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Chapter 4 - Newspaper

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Chapter 4 - Newspaper

  1. 1. 1 Newspapers Chapter 4 © 2009, The McGraw-Hill Companies, Inc. All rights reserved.
  2. 2. 2 CHAPTER OUTLINE • History • Newspapers in the Digital Age • Defining Features of Newspapers • Organization of the Newspaper Industry • Newspaper Ownership • Producing the Print and Online Newspaper • Economics • Feedback
  3. 3. 3 HISTORY • Newspapers have had a long history in the US
  4. 4. 4 Journalism in Early America • General features of colonial newspapers – Few newspapers existed – Publishers were printers and postmasters – News was not very timely – “Free press” concept not supported • Noteworthy colonial newspapers – Publick Occurrences both Foreign and Domestick – Boston News Letter – New England Courant – Pennsylvania Gazette
  5. 5. 5 The Beginnings of Revolution • Tension between Colonies and Britain • Truth as libel defense (John Peter Zenger trial) • Political or Partisan press – Newspapers openly support party, faction, cause – Held role in Revolutionary War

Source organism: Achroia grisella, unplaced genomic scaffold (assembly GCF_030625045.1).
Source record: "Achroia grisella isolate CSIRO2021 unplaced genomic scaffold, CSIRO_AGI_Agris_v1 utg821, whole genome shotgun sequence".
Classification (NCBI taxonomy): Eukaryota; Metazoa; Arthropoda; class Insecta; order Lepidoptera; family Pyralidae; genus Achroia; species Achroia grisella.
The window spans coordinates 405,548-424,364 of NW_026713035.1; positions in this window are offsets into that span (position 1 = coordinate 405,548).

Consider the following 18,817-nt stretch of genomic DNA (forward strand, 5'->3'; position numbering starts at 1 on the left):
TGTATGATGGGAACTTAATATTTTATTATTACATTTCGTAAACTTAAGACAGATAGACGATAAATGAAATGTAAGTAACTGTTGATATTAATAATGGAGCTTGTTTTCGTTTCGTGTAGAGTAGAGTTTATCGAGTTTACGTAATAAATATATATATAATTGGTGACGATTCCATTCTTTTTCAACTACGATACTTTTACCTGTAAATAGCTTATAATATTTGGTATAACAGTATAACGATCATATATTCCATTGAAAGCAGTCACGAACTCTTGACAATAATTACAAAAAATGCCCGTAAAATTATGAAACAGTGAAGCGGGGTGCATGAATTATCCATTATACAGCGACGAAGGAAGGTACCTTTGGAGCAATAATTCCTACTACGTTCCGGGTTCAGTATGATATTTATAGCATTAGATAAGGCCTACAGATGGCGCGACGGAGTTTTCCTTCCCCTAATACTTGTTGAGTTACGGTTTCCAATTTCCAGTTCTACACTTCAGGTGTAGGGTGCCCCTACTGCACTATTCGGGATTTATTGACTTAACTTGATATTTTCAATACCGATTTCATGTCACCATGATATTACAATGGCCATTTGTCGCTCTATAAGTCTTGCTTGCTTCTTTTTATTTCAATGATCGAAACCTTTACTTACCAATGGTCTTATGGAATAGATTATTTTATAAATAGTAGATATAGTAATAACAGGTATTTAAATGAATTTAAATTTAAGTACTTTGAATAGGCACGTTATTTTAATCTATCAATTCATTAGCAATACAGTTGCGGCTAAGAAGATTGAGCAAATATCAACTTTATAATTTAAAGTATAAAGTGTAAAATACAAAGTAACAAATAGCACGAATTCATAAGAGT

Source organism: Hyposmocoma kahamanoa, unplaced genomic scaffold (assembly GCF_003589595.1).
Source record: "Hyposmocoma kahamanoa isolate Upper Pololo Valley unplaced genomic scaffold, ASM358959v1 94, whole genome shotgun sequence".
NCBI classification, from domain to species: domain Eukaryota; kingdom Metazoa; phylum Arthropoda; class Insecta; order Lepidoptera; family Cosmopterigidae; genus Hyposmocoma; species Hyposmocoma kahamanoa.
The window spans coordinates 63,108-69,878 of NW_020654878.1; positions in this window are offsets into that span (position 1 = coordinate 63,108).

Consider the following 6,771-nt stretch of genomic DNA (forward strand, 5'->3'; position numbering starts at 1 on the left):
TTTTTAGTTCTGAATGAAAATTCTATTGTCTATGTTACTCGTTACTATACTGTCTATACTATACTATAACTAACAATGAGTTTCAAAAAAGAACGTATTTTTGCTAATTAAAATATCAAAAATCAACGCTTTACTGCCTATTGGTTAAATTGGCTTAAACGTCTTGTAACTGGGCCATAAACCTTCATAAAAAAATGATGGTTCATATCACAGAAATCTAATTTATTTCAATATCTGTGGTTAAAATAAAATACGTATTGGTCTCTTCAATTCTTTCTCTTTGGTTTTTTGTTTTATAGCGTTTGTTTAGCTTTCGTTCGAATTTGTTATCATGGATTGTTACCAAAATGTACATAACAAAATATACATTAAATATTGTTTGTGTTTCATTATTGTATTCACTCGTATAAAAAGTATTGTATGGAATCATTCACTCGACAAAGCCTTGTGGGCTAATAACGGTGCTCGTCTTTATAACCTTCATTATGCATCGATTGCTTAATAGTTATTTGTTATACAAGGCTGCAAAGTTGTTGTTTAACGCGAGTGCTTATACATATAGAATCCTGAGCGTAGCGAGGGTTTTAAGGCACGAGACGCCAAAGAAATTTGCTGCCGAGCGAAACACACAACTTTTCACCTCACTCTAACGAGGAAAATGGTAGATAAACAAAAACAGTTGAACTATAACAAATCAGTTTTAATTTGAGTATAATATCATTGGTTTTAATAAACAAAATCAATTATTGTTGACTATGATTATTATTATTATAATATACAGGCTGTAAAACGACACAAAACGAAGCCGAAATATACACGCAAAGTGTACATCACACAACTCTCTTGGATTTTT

6. 6. 6 The Political Press: 1790-1833 • First Amendment, 1971, guarantees press freedom • Papers grew rapidly, read mostly by wealthy • Anne Royall: first important female political journalist • Freedom’s Journal: first Black newspaper • Cherokee Phoenix and Cherokee Advocate: written in Cherokee and English
  7. 7. 7 Birth of the Mass Newspaper • Prerequisites for mass press – Fast, cost-effective printing presses – Critical mass of literate people – Mass audience
  8. 8. 8 The Penny Press • In contrast, other newspapers cost 6 cents • Examples – New York Sun, New York Herald – New York Tribune, New York Times • The Penny Press changed – Basis of newspaper economic support – Distribution pattern – Definition of news – How news was collected
  9. 9. 9 Newspapers Become Big Business • Civil War and development of telegraph changed how stories were written – Lead – Inverted pyramid • Huge growth in US population, and newspaper readership • Key players in the newspaper industry – Joseph Pulitzer – E.W. Scripps – William Randolph Hearst
  10. 10. 10 Yellow Journalism • Yellow journalism: increased use of sex, murder, self-promotion, and human interest stories • Positive impact – Enthusiasm and energy – Professional writing – Aggressive reporting and investigative journalism – Layout and display elements that characterize modern journalism
  11. 11. 11 The Early Twentieth Century • Consolidation of the newspaper industry • Circulation and profits increased, but number of daily papers declined due to – Equipment and supply costs – Advertiser preference for big chain newspapers – Growth of chain newspapers • Jazz journalism – Tabloid size, lavish use of photographs